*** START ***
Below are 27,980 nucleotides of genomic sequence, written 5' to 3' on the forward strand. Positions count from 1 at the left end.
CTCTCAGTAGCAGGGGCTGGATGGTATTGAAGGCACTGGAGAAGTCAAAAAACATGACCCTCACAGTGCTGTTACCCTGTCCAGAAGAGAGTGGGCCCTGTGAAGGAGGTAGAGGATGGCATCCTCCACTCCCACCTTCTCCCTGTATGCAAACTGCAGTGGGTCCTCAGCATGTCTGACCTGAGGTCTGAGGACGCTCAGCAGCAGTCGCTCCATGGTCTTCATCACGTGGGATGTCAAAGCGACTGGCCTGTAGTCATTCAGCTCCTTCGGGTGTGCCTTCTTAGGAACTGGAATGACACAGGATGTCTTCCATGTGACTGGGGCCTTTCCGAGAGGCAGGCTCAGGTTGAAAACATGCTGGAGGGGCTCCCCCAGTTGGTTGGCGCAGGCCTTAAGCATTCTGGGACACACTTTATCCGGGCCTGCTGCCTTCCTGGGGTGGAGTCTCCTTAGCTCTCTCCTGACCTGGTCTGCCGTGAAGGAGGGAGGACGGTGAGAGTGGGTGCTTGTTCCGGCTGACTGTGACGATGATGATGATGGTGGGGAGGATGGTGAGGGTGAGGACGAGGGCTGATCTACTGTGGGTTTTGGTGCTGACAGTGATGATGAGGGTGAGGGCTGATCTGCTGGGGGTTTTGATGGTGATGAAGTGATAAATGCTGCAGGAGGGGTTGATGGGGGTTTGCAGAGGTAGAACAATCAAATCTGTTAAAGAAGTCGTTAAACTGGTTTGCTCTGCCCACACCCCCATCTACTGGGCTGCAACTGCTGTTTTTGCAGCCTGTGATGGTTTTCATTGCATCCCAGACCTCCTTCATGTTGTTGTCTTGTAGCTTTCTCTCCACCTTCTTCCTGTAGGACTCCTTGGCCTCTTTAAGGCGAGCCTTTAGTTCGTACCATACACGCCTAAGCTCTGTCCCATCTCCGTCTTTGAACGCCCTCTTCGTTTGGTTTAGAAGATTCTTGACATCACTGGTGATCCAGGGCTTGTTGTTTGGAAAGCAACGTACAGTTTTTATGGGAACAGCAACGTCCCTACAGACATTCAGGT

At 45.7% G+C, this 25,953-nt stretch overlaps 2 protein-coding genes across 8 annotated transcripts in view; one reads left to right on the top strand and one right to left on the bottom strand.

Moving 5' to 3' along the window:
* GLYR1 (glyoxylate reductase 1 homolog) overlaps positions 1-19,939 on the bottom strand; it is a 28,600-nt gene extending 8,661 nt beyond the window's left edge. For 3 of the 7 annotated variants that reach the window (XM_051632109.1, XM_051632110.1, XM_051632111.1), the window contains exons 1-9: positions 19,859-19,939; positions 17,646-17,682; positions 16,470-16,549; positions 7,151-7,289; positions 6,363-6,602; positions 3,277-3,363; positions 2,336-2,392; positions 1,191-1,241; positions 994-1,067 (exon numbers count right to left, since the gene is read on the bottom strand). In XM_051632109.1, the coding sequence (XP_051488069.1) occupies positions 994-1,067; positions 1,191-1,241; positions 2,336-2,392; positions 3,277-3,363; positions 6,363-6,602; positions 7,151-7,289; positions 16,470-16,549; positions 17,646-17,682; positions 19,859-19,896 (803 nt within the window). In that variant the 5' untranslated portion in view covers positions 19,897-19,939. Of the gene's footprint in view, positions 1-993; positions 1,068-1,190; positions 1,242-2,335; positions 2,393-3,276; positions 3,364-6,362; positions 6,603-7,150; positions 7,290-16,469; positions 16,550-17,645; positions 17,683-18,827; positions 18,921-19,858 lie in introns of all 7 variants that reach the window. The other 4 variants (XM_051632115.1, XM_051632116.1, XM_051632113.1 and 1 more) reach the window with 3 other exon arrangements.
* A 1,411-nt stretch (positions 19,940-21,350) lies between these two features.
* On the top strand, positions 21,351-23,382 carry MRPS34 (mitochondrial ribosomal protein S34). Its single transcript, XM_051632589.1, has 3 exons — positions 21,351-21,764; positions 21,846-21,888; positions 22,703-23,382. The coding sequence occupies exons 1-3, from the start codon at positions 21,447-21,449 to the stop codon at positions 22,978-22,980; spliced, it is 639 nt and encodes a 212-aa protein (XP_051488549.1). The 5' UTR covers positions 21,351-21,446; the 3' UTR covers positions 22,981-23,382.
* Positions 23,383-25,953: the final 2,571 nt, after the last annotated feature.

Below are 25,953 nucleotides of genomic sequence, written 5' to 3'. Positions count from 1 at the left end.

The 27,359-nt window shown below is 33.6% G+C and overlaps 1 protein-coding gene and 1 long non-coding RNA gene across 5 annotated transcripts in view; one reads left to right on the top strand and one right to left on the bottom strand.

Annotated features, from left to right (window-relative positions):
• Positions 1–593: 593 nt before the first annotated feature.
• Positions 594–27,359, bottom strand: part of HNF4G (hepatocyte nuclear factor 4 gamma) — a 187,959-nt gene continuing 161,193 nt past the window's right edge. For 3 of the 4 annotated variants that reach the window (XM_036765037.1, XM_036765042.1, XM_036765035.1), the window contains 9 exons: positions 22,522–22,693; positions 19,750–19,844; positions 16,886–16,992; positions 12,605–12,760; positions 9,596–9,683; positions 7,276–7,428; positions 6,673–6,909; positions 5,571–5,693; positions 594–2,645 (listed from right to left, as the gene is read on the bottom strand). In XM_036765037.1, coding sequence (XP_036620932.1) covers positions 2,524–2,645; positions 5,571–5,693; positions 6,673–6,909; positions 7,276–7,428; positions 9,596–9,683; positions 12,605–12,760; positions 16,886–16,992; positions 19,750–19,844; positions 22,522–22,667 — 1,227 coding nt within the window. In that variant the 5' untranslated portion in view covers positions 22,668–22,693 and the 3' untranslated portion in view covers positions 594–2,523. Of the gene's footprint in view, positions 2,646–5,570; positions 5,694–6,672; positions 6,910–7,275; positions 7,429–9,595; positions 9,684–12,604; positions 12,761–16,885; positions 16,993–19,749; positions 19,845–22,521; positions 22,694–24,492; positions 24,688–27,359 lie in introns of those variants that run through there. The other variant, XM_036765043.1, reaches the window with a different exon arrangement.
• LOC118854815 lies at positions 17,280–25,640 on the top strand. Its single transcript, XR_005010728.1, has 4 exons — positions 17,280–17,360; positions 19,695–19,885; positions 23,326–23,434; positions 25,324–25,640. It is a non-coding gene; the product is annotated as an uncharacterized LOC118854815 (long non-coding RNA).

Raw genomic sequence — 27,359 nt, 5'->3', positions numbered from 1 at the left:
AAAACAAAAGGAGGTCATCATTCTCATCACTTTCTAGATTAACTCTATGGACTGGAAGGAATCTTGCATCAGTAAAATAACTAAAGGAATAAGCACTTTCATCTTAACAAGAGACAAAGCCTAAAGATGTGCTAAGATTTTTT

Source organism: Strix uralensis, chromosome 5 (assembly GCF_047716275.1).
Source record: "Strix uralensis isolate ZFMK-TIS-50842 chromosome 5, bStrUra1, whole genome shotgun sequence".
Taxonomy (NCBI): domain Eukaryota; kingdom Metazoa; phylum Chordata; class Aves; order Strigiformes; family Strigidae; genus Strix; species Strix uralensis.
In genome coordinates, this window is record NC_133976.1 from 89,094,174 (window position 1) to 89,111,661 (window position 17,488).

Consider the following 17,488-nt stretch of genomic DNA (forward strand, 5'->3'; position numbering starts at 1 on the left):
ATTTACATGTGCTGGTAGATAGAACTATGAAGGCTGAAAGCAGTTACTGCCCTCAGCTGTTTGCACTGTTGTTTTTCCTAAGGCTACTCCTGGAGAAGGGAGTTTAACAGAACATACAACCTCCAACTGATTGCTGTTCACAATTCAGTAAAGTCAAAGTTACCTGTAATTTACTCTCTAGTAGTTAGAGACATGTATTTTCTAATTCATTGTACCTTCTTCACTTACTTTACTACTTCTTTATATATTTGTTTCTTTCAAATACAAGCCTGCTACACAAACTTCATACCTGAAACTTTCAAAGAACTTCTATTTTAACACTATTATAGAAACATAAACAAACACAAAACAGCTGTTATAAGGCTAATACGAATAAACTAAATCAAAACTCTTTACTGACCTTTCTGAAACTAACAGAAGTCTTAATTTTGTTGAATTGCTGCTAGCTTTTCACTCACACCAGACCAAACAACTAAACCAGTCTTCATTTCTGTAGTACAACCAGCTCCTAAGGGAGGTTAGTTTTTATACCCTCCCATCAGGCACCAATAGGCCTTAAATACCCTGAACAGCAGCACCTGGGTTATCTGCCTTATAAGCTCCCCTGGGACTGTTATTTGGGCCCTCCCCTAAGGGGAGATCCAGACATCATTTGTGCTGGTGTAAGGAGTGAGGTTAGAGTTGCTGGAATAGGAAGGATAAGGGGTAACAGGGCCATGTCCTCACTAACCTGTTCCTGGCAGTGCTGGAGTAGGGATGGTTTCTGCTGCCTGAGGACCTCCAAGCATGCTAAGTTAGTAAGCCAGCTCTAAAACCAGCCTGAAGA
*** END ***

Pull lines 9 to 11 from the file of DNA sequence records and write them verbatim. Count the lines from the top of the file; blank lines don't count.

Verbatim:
Below are 25,953 nucleotides of genomic sequence, written 5' to 3'. Positions count from 1 at the left end.

The 27,359-nt window shown below is 33.6% G+C and overlaps 1 protein-coding gene and 1 long non-coding RNA gene across 5 annotated transcripts in view; one reads left to right on the top strand and one right to left on the bottom strand.

Annotated features, from left to right (window-relative positions):